Action Item Summary:
- Update on SB365; Great News on HB2897 – last year’s autism bill just passed the House Health Care committee – unanimously
- URGENT: Call and write your legislators to ask them to support SB365 and HB2897
- Please come to the Senate Health Care committee hearing on Thursday, April 4th at 3:00 PM to show your support for SB365, the Autism Health Insurance Reform bill
Update on SB365; Great News on HB2897 – last year’s autism bill just passed the House Health Care committee – unanimously
There are two significant Autism Health Insurance Reform bills in this year’s legislative session – and we wrote both of them.
Our primary focus has been on SB365, which we have been working on with Sen. Bates and a legislative workgroup in hopes of reaching a consensus with the Insurance Industry. While we appear to be down to just a few sentences, we have not yet reached an agreement on language we can all accept.
However, while we’ve been working on that bill, a group of State Legislators – led by Rep. Peter Buckley and Sen. Chris Edwards – have reintroduced the very same bill we attempted to pass last year (2012’s SB1568), now called HB2897.
On Monday, the House Health Care committee voted UNANIMOUSLY to recommend passage of HB2897, and to move it forward into the Ways and Means (budget) process. One committee member – Rep. Conger – specifically mentioned a visit from a constituent during our Autism Awareness Day event last month when he declared his support for the bill. Another, Rep. Kennemer – a long time, dedicated supporter of Autism Health Insurance Reform – described how his grandson – who has been receiving ABA therapy for autism for the last few months – spoke his first words just last Sunday, and that they were “I love you mommy.”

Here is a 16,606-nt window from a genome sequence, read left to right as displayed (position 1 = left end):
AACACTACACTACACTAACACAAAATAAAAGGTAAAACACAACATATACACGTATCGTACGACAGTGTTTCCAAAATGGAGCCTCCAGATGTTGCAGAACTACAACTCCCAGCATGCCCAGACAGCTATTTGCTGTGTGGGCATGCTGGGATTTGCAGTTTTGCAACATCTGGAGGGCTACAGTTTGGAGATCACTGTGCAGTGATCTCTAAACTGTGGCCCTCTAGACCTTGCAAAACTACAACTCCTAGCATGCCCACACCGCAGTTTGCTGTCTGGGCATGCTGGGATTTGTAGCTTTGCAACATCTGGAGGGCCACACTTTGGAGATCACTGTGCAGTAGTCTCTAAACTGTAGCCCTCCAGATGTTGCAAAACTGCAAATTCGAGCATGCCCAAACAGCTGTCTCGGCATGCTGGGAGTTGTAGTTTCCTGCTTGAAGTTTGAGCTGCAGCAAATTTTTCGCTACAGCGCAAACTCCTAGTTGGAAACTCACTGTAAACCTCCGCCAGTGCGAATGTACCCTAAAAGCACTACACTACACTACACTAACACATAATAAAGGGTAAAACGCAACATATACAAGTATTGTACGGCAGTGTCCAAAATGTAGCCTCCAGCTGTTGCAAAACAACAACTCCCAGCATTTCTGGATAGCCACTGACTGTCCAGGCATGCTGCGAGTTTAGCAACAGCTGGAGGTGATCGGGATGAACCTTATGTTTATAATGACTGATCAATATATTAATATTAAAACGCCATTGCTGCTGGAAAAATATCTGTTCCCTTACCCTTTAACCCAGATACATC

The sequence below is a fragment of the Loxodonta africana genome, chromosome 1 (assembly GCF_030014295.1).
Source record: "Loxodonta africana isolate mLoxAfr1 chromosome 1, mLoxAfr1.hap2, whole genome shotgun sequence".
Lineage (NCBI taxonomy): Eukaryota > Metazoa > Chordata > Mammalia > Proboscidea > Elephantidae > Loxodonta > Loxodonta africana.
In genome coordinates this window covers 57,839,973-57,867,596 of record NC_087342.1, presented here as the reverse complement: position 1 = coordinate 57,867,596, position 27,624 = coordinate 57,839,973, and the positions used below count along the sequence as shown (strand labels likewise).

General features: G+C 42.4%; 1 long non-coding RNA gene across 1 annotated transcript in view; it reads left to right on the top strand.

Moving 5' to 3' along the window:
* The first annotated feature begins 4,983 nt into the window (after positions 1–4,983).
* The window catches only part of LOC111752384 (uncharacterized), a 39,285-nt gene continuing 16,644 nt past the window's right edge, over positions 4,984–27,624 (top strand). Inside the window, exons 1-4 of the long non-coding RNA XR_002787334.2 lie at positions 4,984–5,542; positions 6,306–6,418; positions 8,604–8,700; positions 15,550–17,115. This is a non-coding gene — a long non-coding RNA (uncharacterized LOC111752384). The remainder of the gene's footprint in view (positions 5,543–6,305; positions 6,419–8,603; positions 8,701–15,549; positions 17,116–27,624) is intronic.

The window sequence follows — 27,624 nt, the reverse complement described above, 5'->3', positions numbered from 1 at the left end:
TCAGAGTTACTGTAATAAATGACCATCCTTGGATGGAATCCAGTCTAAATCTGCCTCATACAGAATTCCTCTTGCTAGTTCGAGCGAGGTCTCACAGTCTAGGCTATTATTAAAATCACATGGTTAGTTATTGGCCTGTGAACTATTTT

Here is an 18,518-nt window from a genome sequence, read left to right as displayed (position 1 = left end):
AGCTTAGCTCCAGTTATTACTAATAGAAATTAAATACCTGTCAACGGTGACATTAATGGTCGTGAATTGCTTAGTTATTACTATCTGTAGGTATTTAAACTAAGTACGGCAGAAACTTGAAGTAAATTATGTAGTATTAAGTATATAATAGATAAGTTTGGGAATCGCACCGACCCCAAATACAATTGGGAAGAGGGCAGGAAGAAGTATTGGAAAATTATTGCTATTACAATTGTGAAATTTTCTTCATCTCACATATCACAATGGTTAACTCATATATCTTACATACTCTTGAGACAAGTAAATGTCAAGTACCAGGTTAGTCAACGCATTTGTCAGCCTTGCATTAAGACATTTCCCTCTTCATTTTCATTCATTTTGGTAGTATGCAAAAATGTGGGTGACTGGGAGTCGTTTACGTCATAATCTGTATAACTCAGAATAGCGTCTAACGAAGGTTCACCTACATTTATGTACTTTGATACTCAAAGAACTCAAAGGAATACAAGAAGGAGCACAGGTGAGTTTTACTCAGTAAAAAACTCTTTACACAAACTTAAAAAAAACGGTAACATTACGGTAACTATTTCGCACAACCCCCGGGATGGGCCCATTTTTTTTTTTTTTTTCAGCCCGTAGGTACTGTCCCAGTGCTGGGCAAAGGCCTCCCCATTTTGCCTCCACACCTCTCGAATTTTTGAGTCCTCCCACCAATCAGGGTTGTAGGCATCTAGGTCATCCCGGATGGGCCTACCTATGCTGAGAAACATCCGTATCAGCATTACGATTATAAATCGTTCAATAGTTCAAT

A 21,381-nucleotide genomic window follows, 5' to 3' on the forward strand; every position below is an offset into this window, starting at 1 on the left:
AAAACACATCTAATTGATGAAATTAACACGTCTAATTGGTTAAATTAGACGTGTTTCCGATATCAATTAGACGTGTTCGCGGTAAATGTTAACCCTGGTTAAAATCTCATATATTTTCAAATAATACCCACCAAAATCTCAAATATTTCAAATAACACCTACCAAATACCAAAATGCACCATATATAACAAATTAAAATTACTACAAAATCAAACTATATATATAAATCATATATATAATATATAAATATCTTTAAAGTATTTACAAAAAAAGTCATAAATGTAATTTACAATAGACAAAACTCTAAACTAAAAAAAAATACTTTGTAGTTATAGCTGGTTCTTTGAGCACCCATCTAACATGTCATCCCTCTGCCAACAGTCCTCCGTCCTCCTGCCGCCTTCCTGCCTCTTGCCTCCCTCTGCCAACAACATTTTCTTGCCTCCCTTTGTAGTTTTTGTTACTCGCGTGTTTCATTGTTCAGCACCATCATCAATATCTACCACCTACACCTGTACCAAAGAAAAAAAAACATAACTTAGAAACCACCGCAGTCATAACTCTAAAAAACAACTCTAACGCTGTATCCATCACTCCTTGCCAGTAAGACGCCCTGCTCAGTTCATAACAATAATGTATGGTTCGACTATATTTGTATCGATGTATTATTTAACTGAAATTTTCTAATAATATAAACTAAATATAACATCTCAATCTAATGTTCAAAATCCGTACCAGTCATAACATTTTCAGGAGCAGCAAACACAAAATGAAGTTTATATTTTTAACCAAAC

Both bills mandate coverage of autism in private insurance plans and PEBB (the state employee’s benefit plan), and provide specific mandates for applied behavior analysis. Both establish credentialing requirements for ABA providers.
SB365 is critically important because it extends autism coverage to the Oregon Health Plan and Healthy Kids (in addition to the commercial insurance plans that HB2897 covers).
We will have a hearing on SB365 on Thursday April 4th – see below – and it’s critical that we show our support. So –
URGENT: Call and write your legislators to ask them to support SB365 and HB2897
Please CALL and send E-MAIL to your state Senator and Representative AGAIN to ask them to support SB365 and HB2897.
Even if you’ve contacted them before, it’s important to call them again NOW to ask them to them to support these two bills – and to ask the Senate Health Care committee to pass SB365.
To find out who your Senator and Representative are, you can look them up on line at http://www.leg.state.or.us/findlegsltr/ or write me an e-mail and I can help.
In your e-mail or telephone call:
- Tell them who you are – name and address.
- Why you are contacting them – because you, and your family are living with the complications of autism.
- And tell them what action you want them to take – (use these words) “Please support and co-sponsor the Autism Health Insurance Reform bills – SB365 and HB2897. Please ask the Senate Health Care committee to support SB365.”